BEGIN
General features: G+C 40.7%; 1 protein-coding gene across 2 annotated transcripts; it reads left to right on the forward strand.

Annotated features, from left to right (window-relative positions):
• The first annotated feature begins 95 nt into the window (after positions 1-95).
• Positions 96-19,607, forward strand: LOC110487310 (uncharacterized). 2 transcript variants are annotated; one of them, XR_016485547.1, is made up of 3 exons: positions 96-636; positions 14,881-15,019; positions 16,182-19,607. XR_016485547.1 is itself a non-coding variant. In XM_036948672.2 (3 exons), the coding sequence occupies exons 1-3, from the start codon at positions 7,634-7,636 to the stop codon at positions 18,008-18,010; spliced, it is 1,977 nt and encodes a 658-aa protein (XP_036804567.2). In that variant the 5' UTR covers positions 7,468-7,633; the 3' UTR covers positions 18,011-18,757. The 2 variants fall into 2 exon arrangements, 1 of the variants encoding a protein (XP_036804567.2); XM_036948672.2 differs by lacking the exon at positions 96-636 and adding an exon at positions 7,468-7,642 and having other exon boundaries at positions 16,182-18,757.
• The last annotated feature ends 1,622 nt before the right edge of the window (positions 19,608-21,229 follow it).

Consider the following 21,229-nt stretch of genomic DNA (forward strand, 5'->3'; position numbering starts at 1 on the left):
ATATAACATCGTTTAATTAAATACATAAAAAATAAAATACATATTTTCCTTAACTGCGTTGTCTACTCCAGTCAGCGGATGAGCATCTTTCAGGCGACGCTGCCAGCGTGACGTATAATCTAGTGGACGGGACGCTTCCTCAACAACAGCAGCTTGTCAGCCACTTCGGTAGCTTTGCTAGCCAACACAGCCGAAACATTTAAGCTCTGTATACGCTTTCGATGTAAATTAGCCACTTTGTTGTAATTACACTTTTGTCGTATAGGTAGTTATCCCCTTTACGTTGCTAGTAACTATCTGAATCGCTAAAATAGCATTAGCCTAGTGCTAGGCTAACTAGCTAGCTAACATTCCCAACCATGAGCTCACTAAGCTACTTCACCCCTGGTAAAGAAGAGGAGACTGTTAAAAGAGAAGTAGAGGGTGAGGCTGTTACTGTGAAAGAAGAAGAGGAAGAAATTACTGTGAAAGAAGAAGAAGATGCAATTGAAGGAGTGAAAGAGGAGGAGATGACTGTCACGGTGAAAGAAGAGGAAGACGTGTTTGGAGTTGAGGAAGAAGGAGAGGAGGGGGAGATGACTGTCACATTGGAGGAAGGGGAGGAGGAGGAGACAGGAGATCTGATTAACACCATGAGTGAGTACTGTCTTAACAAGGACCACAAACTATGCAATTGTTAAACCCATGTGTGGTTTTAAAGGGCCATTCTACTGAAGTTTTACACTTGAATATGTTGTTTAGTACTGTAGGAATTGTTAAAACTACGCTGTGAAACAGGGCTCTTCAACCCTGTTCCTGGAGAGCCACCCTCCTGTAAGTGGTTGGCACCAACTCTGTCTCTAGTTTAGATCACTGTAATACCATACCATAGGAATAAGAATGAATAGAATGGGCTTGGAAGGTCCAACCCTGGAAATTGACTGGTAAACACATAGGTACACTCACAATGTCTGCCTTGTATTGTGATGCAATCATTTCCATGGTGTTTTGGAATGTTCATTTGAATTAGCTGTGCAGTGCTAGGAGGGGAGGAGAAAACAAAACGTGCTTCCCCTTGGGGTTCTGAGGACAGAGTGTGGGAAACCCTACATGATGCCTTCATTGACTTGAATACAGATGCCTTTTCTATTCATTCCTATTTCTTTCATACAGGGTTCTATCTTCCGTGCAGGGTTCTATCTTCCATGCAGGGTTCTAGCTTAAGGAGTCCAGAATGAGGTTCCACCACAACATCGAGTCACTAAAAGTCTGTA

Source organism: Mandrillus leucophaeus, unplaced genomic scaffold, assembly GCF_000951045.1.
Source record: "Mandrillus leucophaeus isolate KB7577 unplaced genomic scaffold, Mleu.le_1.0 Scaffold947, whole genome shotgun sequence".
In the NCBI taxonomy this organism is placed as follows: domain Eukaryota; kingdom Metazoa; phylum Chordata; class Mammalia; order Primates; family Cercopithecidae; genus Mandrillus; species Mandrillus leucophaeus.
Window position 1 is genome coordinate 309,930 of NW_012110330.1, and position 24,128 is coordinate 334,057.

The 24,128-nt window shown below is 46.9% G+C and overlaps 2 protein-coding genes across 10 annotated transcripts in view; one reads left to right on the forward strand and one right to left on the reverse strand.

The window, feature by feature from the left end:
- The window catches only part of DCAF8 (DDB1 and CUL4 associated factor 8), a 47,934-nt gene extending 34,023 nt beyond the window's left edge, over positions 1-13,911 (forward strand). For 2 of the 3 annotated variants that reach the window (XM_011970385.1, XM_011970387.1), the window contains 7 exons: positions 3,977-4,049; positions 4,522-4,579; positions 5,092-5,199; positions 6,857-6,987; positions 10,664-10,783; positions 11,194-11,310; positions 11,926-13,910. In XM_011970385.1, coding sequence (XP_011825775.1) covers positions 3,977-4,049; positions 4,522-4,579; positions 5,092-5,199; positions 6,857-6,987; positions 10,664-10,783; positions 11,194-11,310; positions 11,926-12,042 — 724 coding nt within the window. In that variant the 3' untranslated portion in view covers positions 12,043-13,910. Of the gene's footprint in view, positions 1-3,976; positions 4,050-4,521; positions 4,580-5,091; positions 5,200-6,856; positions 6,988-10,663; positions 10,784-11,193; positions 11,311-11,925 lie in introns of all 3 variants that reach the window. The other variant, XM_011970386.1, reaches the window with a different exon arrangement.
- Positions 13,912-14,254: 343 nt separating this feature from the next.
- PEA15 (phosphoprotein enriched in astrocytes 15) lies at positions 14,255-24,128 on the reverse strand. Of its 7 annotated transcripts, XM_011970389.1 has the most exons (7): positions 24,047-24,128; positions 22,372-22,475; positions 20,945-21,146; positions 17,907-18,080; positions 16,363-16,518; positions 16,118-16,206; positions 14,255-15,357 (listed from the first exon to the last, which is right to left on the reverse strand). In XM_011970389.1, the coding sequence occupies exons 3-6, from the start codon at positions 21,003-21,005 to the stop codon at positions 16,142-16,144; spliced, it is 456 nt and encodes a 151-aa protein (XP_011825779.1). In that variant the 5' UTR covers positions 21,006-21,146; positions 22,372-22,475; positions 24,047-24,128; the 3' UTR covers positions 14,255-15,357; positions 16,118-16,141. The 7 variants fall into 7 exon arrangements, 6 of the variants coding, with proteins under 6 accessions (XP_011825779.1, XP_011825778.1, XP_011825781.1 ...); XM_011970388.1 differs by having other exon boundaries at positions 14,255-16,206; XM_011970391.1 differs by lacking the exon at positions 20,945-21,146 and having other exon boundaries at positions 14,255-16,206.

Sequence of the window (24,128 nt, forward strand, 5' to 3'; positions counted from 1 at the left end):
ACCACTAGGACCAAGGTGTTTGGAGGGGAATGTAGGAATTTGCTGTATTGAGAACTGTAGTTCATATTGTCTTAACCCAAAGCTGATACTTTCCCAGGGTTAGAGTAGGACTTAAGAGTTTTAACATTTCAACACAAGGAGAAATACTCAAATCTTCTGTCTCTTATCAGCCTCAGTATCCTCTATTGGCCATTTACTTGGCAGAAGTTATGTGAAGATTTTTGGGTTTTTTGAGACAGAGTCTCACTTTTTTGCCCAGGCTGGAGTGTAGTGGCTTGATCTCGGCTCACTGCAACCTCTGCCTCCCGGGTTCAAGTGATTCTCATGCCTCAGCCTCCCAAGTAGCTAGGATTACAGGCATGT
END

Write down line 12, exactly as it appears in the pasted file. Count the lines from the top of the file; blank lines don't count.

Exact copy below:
The 24,128-nt window shown below is 46.9% G+C and overlaps 2 protein-coding genes across 10 annotated transcripts in view; one reads left to right on the forward strand and one right to left on the reverse strand.